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Taiwan China

7 Taipei Neighbourhoods Every Traveller Should Know

We break down the best Taipei neighbourhoods to explore on your next visit, from its quirkiest corners to cultural hubs and foodie havens
By Amanda Sheppard
11 January 2021
Taiwan China Taipei Urban life
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A cosmopolitan, efficient city famous for its night markets, Taipei is a popular destination for a weekend break. There’s always something new to explore among its varied neighbourhoods, from central Xinyi to hip Da’an and the mountain trails and teahouses of Wenshan to the south. Follow along as we go deep into seven Taipei neighbourhoods to show you the best things to see and do in each.

Xinyi and Songshan

Bright lights, big city centre

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Often the first port of call for both first-time and returning visitors, Xinyi is an ideal spot to get your bearings in central Taipei. Make W Taipei your base, as its prime location puts a whole host of slick bars, restaurants and attractions at your doorstep. Top on the list is Taipei 101, one of the world’s tallest and greenest buildings with observation decks, shops and offices. It makes the biggest impact when lit up by night, so opt to start your day at Songshan Culture Park instead. The former tobacco factory offers a range of exhibitions and performances, as well as a bookstore and several cafes.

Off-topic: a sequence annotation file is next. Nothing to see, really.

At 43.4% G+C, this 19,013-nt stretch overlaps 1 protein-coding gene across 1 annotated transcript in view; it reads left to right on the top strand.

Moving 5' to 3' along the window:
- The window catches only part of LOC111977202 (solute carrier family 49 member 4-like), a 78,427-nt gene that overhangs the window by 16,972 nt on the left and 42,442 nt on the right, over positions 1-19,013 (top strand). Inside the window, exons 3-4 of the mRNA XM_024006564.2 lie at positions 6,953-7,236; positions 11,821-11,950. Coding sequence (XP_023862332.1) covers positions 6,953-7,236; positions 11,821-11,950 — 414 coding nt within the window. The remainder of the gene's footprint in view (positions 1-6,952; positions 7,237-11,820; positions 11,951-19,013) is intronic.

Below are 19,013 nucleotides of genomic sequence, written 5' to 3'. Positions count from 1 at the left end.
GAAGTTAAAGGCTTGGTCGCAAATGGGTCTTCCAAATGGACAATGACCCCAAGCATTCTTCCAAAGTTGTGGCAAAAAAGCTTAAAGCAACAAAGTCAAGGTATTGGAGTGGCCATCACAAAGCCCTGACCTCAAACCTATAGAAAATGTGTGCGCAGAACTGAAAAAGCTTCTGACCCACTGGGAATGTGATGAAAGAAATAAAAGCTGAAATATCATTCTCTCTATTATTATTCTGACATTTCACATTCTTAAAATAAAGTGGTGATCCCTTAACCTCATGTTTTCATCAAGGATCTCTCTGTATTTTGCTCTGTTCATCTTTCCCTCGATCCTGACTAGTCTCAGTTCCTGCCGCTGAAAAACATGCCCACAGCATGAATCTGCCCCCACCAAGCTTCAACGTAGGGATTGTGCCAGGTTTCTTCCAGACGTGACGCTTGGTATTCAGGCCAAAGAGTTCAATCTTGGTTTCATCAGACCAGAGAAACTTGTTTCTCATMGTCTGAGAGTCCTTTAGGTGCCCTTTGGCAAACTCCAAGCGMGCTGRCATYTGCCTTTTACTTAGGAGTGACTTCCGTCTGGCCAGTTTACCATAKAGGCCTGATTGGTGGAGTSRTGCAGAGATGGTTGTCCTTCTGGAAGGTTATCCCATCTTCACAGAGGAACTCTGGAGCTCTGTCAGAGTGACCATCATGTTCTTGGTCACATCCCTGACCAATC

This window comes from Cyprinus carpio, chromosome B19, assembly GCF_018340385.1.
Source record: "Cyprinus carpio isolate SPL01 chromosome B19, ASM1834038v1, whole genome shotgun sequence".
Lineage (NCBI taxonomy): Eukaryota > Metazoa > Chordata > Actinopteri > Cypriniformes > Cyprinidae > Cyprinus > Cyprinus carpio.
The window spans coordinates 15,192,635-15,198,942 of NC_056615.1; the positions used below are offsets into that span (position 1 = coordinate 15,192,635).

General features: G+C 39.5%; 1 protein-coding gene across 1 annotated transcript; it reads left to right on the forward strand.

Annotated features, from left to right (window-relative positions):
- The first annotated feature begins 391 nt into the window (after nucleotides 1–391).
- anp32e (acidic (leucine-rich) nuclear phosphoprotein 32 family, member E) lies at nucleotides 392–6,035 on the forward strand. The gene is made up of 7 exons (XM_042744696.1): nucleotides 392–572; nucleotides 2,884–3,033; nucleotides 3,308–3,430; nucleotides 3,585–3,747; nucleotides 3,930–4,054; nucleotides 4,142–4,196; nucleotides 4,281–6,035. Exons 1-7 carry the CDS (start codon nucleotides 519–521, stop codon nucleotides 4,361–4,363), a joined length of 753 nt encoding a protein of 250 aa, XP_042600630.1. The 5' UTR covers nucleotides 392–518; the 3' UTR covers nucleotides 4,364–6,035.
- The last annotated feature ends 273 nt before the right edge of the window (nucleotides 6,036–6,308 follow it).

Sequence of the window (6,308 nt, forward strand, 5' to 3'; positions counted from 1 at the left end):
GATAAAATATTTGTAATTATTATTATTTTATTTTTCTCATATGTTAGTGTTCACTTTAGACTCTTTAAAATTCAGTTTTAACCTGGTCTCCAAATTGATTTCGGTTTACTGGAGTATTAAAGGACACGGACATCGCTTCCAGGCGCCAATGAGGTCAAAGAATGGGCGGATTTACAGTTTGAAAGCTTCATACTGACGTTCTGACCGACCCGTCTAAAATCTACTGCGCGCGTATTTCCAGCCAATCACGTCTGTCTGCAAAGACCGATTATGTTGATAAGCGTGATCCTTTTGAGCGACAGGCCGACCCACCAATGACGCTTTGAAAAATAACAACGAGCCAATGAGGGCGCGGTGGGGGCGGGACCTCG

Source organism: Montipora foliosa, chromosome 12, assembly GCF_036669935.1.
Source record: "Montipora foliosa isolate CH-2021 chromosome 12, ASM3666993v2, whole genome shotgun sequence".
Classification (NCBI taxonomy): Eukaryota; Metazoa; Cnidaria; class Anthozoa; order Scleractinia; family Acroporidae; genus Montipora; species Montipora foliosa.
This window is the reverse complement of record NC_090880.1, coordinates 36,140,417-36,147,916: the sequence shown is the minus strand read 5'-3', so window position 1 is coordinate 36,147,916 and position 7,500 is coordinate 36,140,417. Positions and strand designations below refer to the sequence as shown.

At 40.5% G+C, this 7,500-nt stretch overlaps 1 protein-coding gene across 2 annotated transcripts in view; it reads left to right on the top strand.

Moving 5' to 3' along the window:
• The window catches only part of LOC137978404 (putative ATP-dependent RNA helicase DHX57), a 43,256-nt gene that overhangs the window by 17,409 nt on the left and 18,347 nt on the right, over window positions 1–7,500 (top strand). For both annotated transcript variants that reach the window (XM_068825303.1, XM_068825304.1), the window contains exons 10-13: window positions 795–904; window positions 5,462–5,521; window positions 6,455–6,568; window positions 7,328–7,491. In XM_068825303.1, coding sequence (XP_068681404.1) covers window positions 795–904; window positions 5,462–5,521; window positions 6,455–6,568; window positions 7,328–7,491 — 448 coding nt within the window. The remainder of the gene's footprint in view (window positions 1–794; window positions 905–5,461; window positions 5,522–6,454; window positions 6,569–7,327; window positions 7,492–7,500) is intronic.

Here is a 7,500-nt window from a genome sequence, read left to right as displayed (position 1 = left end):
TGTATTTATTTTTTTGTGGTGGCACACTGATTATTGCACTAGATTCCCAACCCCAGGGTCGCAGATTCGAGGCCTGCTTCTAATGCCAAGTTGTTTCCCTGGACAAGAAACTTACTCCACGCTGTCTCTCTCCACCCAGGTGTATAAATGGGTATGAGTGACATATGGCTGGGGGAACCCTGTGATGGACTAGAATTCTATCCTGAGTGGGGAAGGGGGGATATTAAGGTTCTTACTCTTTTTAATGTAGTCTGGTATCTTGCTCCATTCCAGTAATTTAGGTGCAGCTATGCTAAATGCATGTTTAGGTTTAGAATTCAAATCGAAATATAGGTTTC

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Also in Songshan, Chia Te Bakery serves one of the city’s most popular sweet treats –award-winning pineapple cakes – but be prepared to wait as there’s often a queue here. If you’re looking to continue eating on the go, wander through Raohe Street Night Market to uncover its many street-food finds. Stop for a night cap at speakeasy Room by Le Kief for a molecular approach to mixology or at FRANK for sweeping city views, with Taipei 101 clearly visible through the floor-to-ceiling windows.

Shilin

Museums by day and market by night

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Shilin in Taipei’s northeastern corner is packed with museums and historic sites. Begin at the National Palace Museum for thousands of years’ worth of impressive Chinese art and artefacts and then take your pick among speciality museums, including the nearby Shung Ye Museum of Formosan Aborigines; the Taipei Astronomical Museum; and the Chinese Culture and Movie Center, a former movie studio where you can stroll the sets used in many kung fu hits.

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After getting your cultural fix, head to mainstay attraction Shilin Night Market. Dumpling shack Chung Chia Sheng Jian Bao (which achieved Michelin Bib Gourmand status) and Hometown Barbecue Chicken’s giant chicken cutlets are popular choices, though you won’t want to limit yourself to only two stalls. We also suggest stopping at local craft brew bar Funky Fresh, before retiring for a well-deserved sleep at the Renaissance Taipei Shihlin Hotel.

Da’an

An eclectic local favourite

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Traditionally a commercial hub, Da’an has undergone a makeover in recent years that’s given it a rep as one of the hippest Taipei neighbourhoods. It features a medley of traditional architecture, skyscrapers, street eats, Michelin-starred restaurants – and nearly everything in between. Stroll through Da’an Forest Park or indulge in a little retail therapy at the Jade Market (conveniently close to the Flower Market). When it’s time for an afternoon pick-me-up, head to historic Wistaria Tea House for brews in a tranquil setting, complete with a koi pond and garden.